If I really want to make myself ill, I imagine Jesus being alive today and think about how he’d be treated during this time of intense personal viciousness and social media insanity.
As it is now, I can barely stand reading the parts in Jesus’ biographies that chronicle how He was hounded, maligned, used and abused, conspired against, falsely accused, and murdered — and that’s just in His small geographic locale in the first century where things spread on foot and by personal word of mouth.
But today? The social media smear machines (especially most cable news networks), Twitter mobs, and the other venomous groups of our cancel culture that literally live to slander and ruin lives would make what we read in the gospels look like kid-gloves treatment.
Given the recent “Silence is Violence” media push, I wonder what our current crop of social justice warriors would say about Jesus’ perceived silence in the gospels on the wrongs they passionately decry today?
The violence that silences
Let me first say there certainly is something to be said for making your voice heard when you see wrongs committed. The American essayist Henry David Thoreau once spent a night in jail because he refused to pay six years of a delinquent poll tax at a time when America was involved in the Mexican war and slavery was still practiced. Ralph Waldo Emerson is said to have visited Thoreau in jail and asked, “Henry, what are you doing in there?” Thoreau replied, “Waldo, the question is what are you doing out there?”
However, we’re seeing a markedly different and hostile cultural spirit at work today that refuses to let you choose when and what to speak out against. Now we have totalitarian mob-driven crusades that forcefully compel anyone and everyone to say and do things exactly as they prescribe them. Failure to comply results in immediate and ugly consequences.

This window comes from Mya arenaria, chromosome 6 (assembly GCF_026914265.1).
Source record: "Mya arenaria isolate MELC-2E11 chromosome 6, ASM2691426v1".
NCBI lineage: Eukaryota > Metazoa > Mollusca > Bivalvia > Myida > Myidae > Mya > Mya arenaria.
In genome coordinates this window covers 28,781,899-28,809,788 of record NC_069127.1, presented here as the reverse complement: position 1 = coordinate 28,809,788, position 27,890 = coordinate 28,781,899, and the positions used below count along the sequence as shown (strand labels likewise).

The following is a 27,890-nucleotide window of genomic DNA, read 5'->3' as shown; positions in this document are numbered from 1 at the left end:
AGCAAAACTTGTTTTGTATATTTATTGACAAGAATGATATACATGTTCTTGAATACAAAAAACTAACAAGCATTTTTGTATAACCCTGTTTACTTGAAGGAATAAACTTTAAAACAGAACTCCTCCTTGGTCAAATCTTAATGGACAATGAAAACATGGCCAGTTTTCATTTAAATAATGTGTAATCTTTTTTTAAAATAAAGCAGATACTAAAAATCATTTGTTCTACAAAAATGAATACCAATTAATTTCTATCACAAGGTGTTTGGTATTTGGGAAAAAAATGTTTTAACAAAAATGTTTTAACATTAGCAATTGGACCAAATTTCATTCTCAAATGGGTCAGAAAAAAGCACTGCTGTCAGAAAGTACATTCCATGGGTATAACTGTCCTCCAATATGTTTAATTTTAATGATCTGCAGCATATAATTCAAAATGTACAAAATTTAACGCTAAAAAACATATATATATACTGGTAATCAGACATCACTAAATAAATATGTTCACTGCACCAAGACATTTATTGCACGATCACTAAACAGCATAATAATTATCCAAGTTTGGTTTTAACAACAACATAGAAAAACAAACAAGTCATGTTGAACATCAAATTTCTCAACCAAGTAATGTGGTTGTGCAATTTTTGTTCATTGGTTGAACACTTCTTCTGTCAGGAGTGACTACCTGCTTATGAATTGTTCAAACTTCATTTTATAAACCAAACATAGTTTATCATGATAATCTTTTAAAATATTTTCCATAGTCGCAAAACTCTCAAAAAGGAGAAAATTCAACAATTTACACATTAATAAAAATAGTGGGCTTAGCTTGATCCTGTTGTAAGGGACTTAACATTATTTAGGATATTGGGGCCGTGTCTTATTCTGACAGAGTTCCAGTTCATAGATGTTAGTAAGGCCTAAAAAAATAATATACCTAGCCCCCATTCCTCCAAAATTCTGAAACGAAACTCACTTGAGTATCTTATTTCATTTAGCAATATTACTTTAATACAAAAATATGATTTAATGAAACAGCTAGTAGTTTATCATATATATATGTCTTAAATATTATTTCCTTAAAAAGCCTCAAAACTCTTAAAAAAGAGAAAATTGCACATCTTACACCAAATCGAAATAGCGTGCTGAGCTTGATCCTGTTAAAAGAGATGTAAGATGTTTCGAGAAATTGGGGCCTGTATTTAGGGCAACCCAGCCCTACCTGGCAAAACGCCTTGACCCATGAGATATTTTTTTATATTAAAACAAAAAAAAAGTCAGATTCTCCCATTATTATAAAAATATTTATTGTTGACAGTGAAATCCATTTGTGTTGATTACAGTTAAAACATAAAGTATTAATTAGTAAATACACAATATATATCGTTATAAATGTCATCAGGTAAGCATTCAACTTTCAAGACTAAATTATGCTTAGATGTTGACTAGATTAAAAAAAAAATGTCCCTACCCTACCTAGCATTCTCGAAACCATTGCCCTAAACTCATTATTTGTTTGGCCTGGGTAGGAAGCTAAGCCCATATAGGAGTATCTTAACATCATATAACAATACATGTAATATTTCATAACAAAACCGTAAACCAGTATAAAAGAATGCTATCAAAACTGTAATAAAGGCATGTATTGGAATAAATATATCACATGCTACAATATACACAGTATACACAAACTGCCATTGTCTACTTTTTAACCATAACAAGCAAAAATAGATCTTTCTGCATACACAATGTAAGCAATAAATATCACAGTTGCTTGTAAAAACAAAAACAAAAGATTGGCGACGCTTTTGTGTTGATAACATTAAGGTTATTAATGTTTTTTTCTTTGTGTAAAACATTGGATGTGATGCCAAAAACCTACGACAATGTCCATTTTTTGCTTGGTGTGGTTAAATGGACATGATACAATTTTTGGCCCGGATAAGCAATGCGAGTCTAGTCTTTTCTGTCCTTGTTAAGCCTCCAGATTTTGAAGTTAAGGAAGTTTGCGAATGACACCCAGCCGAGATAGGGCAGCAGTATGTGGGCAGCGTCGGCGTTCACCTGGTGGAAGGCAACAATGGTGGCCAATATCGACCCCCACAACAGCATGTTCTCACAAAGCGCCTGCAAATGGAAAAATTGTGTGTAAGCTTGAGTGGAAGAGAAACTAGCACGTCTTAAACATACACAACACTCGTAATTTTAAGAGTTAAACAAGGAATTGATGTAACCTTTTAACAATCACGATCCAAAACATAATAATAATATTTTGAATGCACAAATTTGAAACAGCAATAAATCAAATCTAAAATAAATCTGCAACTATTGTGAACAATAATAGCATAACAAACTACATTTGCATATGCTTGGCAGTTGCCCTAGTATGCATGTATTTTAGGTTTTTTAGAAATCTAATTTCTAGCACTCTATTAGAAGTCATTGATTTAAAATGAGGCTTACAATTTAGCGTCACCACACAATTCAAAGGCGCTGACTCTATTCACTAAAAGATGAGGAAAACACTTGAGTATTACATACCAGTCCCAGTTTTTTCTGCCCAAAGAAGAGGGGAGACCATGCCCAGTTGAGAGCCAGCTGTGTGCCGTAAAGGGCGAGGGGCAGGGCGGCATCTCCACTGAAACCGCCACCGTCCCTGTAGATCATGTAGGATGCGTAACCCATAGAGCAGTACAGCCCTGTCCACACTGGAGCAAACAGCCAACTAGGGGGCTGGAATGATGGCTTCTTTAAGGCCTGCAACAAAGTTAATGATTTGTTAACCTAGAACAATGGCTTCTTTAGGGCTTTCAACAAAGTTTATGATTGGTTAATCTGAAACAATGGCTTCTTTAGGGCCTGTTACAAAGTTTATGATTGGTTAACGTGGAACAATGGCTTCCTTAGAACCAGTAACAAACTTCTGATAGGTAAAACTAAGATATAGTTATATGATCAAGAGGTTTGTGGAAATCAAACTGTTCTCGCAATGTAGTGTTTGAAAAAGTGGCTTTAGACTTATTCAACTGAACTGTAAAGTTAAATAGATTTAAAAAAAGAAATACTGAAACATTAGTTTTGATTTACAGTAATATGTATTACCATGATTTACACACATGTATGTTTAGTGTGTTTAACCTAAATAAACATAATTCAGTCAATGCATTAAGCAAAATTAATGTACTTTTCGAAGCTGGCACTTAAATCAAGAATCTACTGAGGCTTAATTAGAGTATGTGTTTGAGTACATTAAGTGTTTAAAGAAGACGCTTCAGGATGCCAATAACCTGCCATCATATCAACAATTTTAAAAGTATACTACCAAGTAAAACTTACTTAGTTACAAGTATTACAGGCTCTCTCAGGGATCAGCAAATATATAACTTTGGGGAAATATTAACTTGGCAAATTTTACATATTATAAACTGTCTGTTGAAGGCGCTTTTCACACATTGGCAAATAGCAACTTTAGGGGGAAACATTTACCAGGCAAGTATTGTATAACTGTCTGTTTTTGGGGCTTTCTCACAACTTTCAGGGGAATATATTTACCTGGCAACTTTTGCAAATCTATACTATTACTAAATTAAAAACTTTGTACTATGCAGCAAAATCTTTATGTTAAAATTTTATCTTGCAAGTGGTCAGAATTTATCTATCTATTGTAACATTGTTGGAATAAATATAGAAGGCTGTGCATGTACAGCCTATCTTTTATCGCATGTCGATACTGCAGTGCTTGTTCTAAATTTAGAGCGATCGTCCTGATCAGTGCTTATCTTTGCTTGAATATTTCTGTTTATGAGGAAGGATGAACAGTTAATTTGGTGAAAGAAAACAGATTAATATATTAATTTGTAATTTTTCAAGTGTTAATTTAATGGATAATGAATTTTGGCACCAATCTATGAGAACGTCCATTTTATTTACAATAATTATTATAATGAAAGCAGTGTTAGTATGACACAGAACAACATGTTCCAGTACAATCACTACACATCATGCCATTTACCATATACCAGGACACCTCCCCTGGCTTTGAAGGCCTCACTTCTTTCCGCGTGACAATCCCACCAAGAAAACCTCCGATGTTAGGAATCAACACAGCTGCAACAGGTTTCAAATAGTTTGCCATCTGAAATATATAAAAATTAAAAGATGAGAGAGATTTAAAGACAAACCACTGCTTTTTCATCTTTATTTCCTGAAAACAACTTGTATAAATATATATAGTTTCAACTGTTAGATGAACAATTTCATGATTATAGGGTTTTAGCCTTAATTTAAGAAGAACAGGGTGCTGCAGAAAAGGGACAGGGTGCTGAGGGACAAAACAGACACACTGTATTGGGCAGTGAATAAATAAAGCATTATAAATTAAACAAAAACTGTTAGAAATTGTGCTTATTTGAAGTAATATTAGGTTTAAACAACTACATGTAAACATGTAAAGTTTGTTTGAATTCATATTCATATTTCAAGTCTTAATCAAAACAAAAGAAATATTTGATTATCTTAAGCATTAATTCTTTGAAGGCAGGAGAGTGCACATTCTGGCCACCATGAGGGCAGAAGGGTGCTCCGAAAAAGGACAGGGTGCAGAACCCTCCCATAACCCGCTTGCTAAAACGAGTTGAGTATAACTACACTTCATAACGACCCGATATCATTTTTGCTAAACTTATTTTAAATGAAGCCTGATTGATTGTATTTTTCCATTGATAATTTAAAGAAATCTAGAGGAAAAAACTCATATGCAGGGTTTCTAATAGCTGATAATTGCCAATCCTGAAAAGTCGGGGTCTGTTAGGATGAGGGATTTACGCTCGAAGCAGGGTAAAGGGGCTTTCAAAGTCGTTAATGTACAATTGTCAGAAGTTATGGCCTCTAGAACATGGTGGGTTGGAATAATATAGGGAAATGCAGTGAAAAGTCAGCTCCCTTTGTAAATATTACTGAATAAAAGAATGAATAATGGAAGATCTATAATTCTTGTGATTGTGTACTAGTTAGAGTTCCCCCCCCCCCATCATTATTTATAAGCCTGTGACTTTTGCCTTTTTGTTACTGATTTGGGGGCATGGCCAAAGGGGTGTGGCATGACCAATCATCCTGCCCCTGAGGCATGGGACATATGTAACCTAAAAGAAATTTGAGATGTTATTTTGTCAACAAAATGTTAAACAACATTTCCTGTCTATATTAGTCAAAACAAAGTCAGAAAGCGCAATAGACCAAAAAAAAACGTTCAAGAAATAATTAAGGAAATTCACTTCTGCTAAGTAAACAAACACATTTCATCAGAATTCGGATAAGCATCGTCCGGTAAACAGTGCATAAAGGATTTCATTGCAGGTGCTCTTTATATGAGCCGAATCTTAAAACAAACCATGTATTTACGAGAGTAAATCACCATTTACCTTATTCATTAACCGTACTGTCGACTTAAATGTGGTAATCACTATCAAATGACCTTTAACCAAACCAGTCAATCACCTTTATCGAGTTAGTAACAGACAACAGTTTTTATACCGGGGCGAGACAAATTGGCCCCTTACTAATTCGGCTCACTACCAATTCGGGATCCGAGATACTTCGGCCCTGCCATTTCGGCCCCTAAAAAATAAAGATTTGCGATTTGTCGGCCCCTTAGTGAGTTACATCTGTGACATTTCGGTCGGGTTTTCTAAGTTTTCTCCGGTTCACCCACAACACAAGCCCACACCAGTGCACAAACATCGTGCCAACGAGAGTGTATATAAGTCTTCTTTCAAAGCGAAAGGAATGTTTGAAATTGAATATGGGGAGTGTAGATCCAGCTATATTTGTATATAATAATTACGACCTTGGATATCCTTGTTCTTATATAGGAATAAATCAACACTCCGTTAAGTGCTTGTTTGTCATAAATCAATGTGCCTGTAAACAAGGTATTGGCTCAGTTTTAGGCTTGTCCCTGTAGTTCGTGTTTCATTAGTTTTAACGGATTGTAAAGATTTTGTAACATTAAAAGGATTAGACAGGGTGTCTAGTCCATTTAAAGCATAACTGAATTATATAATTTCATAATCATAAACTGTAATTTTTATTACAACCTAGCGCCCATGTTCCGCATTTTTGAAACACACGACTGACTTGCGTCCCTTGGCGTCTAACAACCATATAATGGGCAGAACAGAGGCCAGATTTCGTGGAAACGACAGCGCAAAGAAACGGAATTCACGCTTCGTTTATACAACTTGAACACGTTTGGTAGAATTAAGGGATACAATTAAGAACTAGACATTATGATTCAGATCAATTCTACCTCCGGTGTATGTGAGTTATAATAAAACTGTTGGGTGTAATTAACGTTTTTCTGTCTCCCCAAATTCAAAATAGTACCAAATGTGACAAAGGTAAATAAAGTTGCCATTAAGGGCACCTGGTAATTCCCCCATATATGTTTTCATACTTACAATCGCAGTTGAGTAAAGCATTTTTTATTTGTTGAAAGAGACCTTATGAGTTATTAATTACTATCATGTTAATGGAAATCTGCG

Their tactics include suppression of free speech and violent intolerance to any viewpoint that is contrary to their own. Colleges and universities, seemingly devoid of all adult supervision and authority, were the first to block Christian and conservatives from speaking on their campus because the anxiety-ridden student body mob labeled it hate speech. In those and current cases, “silence is compliance.”
But as novelist George R.R. Martin put it, “When you tear out a man’s tongue, you are not proving him a liar, you’re only telling the world that you fear what he might say.”
Graduates of those institutions now hold positions in corporate America where they utilize the same tactics to prevent opinions they don’t care for from seeing the light of day. Columnist Liz Peek challenges the prevailing notion that these individuals are meek and frail when she says, “These are the same students who adore gory video games and profanity-laced music. They are the same students who hurl obscenities and insults at professors who cross them. They are not fragile, they are intolerant.”
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SOURCE: Christian Post, Robin Schumacher